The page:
Andrew Miskelly, the Weatherzone Webmaster and also a pilot produced this explanation below over at Weatherzone forums and it helped me understand why the Guyra area received so much snow even though the lower levels were not that conducive to it falling. NB: And don't forget Andrews personal site here.
"...heavy snow falls from the cloud and melts, absorbing energy from the surrounding atmosphere in the process. This allows subsequent precipitation to remain as snow to lower and lower levels.
It makes sense that for this to be effective to any great extent you need relatively heavy, persistent precipitation. While cold-air down-draughts from showers can be effective in momentarily bringing snow to lower levels it doesn't tend to result in significant settling.
It tends to be the case when this goes on that the lapse rate close to the surface is pretty flat. Last year I drove from Shooters Hill (1350m) to Taralga (850m) in constant, heavy snow and the temperature hovered around zero the whole time.
This process can be useful in bringing low level snow when fronts pass in the morning and the near-surface air is already a few degrees cooler than it might be during the afternoon.
It's also almost exclusively how places like the Southern Highlands (around Bowral) ever get any snow - the combination of a moderately cold atmosphere and a fat rain band."
April 28th, 2008:
Well, what a day this was. I will try to fill in this report as time allows over coming days, suffice to say, in some ways, it was one of the most impressive fronts ever to arrive in April. Sure, there have been snowier fronts in April on rare occasions but not many of them at all in recent decades. The most impressive aspect of this system was that the upper temperatures were so cold. -31.9C at 500hPa is an April record by more than 4 degrees! Its also the equal lowest temperature at that level (for any month) in the atmosphere since 1993. I'm quite sure this applies to NSW only but will confirm this as I get time. Temperatures lower down at the 850hPa level were the third coldest ever for April, which whilst not quite as impressive, is still very good indeed.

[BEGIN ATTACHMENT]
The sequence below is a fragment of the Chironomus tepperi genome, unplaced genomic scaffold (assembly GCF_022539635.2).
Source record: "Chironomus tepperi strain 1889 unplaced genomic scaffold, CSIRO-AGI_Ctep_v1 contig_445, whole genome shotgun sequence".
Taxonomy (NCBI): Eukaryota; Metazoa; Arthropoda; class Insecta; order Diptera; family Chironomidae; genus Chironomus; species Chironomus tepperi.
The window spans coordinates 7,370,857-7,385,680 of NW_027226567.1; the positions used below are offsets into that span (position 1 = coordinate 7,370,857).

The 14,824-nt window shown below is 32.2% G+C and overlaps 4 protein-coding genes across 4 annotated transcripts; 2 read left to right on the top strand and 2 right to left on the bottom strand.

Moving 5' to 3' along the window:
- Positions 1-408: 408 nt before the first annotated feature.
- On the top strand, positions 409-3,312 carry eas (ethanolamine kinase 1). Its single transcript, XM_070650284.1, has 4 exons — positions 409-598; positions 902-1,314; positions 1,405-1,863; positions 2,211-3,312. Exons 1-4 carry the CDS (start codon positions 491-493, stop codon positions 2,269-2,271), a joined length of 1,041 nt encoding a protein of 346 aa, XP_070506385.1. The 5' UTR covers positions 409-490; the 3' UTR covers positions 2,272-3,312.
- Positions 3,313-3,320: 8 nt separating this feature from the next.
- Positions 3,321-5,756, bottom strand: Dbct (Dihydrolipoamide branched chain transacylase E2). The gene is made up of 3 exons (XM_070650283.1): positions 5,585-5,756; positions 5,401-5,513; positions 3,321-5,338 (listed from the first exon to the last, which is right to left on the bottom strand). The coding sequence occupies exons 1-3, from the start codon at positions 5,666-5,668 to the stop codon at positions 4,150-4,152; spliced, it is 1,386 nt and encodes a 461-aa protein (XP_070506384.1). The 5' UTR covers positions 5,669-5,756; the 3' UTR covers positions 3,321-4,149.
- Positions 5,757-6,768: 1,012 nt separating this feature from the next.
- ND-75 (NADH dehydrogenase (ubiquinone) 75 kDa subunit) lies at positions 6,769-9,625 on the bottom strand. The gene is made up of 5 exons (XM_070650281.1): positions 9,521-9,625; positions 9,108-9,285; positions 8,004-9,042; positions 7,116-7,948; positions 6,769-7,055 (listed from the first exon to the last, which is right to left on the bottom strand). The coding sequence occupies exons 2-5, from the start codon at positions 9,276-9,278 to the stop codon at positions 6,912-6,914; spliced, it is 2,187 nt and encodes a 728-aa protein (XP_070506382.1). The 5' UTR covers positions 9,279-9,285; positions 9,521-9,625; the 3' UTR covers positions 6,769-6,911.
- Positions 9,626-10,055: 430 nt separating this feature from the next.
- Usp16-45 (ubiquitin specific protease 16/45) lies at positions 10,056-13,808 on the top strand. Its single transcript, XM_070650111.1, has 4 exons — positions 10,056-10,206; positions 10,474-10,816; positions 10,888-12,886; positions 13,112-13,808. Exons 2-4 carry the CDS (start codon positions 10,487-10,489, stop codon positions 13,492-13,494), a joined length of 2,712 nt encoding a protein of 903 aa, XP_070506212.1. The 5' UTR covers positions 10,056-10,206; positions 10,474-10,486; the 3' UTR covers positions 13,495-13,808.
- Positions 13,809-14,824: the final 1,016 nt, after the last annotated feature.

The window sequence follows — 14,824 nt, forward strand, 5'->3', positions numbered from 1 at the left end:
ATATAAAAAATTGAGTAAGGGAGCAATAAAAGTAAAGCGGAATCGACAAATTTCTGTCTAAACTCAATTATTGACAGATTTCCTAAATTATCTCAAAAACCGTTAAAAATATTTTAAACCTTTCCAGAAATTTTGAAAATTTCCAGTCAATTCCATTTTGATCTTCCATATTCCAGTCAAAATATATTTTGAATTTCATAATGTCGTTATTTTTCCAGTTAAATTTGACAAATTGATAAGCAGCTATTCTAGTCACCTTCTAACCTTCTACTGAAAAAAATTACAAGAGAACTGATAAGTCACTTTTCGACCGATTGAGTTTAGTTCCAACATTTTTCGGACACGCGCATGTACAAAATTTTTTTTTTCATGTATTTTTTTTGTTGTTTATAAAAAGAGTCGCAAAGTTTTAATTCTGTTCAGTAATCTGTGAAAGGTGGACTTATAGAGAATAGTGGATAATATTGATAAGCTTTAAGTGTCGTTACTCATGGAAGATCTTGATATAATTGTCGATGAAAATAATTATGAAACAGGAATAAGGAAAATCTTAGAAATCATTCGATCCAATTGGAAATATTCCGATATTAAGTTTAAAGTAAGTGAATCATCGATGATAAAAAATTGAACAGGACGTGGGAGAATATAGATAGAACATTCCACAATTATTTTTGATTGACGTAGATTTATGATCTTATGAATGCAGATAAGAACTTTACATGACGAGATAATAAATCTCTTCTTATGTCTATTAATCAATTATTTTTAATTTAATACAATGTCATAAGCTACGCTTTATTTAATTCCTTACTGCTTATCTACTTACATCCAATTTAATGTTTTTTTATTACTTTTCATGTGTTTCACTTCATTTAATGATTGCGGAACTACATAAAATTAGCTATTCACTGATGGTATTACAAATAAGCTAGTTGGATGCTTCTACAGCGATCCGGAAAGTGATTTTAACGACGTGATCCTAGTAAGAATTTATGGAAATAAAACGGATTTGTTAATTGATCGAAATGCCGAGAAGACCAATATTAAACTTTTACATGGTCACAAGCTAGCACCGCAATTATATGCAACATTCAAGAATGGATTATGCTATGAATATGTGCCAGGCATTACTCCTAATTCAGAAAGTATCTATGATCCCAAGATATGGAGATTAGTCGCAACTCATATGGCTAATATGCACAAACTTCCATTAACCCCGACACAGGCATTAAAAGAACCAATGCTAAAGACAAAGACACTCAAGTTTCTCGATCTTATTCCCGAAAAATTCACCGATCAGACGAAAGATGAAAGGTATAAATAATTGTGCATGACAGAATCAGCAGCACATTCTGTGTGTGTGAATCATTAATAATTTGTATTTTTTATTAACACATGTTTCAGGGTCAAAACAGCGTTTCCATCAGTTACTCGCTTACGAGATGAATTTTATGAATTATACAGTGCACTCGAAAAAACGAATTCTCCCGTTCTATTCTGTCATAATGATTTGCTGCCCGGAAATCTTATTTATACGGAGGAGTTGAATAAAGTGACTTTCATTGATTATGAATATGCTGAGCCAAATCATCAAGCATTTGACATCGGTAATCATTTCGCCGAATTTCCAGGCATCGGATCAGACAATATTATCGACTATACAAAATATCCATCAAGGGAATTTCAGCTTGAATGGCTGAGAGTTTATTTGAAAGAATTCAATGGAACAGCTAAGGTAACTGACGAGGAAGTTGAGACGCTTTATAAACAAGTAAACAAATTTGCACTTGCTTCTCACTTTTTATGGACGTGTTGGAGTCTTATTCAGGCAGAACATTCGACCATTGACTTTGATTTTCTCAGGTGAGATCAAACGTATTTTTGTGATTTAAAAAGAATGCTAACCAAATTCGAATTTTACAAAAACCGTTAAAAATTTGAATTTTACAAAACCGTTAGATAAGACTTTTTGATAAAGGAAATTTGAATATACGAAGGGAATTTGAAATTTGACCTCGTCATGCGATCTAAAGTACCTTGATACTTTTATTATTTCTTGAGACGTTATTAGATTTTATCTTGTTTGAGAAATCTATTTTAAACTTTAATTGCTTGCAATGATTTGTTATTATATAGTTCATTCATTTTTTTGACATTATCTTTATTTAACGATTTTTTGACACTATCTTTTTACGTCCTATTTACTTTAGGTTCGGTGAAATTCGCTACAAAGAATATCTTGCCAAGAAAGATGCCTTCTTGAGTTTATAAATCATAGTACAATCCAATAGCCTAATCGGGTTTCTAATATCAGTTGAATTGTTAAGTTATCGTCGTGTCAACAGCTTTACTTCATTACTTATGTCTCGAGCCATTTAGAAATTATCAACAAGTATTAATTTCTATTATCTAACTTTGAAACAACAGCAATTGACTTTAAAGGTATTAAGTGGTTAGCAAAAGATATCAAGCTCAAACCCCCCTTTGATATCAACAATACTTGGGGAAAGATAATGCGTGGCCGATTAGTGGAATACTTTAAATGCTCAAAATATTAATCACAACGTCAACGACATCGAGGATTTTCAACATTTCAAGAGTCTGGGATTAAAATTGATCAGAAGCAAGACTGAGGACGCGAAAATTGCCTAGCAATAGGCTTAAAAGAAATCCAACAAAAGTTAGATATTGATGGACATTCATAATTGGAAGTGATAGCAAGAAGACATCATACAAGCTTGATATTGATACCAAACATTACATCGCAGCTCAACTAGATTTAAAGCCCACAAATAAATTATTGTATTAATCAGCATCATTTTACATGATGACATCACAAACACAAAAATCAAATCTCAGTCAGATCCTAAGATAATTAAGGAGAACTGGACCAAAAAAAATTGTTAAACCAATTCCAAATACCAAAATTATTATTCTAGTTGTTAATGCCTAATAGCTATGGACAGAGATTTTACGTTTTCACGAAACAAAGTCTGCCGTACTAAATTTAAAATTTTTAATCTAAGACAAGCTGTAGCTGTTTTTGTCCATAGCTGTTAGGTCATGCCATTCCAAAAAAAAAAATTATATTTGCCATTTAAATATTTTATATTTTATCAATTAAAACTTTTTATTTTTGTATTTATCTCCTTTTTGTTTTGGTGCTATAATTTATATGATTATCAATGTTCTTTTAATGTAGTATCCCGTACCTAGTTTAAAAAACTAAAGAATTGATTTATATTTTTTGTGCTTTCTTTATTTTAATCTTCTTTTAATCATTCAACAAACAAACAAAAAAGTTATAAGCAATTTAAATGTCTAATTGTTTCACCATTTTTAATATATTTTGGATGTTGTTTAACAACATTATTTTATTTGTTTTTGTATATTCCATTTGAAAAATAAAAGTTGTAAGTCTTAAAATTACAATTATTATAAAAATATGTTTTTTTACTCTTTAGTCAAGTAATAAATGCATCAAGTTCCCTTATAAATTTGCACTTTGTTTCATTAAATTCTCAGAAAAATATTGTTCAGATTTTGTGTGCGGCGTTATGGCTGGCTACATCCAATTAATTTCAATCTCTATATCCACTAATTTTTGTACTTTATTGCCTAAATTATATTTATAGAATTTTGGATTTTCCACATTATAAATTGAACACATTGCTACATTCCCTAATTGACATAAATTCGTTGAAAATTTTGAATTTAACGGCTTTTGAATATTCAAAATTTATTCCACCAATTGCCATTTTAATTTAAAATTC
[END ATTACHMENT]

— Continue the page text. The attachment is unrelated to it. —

Blackheath had four seperate periods of snow shower activity throughout the day, the first one at around 1:30pm and the last at around 5:30pm. One of these snow showers at about 3pm lasted for more than twenty minutes and was quite intense at times. No real settling occured here as the temp was around 1C for most of the time during the snowfalls. Places like Sunny Corner had settled snow to about 3cm and the Oberon Plateau had notably more than that. Portland also had snow showers, quite heavy at times. That's all I have for now but this event would be considered good for winter, not to mention April. Not huge amounts of moisture but the system as a whole was very cold and impressive for this time of year. Katoomba looks to set an all-time April record for lowest day time maximum as well - to be confirmed. NB: Katoomba came in at 7.8C for their maximum yesterday (the April record from 1982 is 7.2C) but I can't work out how they were 2.8C warmer than Blackheath yesterday, even allowing for less cloud or snow. BTW, our maximum at Mount Boyce AWS yesterday was a new April record at 5C.
Some more of the sites in the central tablelands that recorded their coldest ever maximum temps for April are Bathurst AP (8.6C), Mudgee AP (12.5C), Oberon (4.5C), Orange (6.4C), and Wellington (13C). The temperature records for Wellington go back 88 years so setting such a record is very significant. Taralga, in the southern tablelands, and just to the south of Oberon also set a coldest ever maximum record (7C) and their temp records go back 47 years.